Liskov, Barbara ; Wing, Jeannette July Substitutability is a principle abstrsction object-oriented programming stating that, in a computer programif S is a subtype of T, then objects of type T may be replaced with objects of type S i. From Wikipedia, the free encyclopedia. In addition to the signature requirements, the subtype must meet a number of behavioural conditions. This paper discusses LSP in the mentioned context.

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Behavioural subtyping is a stronger notion than typical subtyping of functions defined in type theory , which relies only on the contravariance of argument types and covariance of the return type. Behavioural subtyping is undecidable in general: if q is the property "method for x always terminates ", then it is impossible for a program e.

Nonetheless, the principle is useful in reasoning about the design of class hierarchies. Covariance of return types in the subtype. No new exceptions should be thrown by methods of the subtype, except where those exceptions are themselves subtypes of exceptions thrown by the methods of the supertype. In addition to the signature requirements, the subtype must meet a number of behavioural conditions. These are detailed in a terminology resembling that of design by contract methodology, leading to some restrictions on how contracts can interact with inheritance : Preconditions cannot be strengthened in a subtype.

Postconditions cannot be weakened in a subtype. Invariants of the supertype must be preserved in a subtype. History constraint the "history rule". Objects are regarded as being modifiable only through their methods encapsulation. Because subtypes may introduce methods that are not present in the supertype, the introduction of these methods may allow state changes in the subtype that are not permissible in the supertype. The history constraint prohibits this. It was the novel element introduced by Liskov and Wing.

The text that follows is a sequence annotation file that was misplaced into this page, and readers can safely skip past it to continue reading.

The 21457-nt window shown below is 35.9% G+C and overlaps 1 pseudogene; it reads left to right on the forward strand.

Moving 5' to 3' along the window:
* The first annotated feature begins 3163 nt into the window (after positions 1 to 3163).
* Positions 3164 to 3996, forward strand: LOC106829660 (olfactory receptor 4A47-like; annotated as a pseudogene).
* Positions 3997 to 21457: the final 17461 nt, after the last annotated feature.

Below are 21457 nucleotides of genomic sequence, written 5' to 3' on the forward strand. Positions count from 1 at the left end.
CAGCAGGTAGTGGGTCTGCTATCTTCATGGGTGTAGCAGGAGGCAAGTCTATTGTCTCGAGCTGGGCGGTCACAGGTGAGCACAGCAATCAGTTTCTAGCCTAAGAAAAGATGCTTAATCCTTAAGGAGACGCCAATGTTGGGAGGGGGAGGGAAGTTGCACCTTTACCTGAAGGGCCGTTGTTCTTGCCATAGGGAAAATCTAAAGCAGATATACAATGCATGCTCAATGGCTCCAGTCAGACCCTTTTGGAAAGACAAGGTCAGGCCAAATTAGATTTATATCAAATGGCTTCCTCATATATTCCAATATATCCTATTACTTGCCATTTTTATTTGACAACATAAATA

A violation of this constraint can be exemplified by defining a mutable point as a subtype of an immutable point. This is a violation of the history constraint, because in the history of the immutable point, the state is always the same after creation, so it cannot include the history of a mutable point in general.

Fields added to the subtype may however be safely modified because they are not observable through the supertype methods. Thus, one can derive a circle with fixed center but mutable radius from immutable point without violating LSP. Origins[ edit ] The rules on pre- and postconditions are identical to those introduced by Bertrand Meyer in his book Object-Oriented Software Construction.

Both Meyer, and later Pierre America, who was the first to use the term behavioral subtyping, gave proof-theoretic definitions of some behavioral subtyping notions, but their definitions did not take into account aliasing that may occur in programming languages that support references or pointers. Taking aliasing into account was the major improvement made by Liskov and Wing , and a key ingredient is the history constraint.


Data Abstraction and Hierarchy--Barbara Liskov



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Liskov substitution principle


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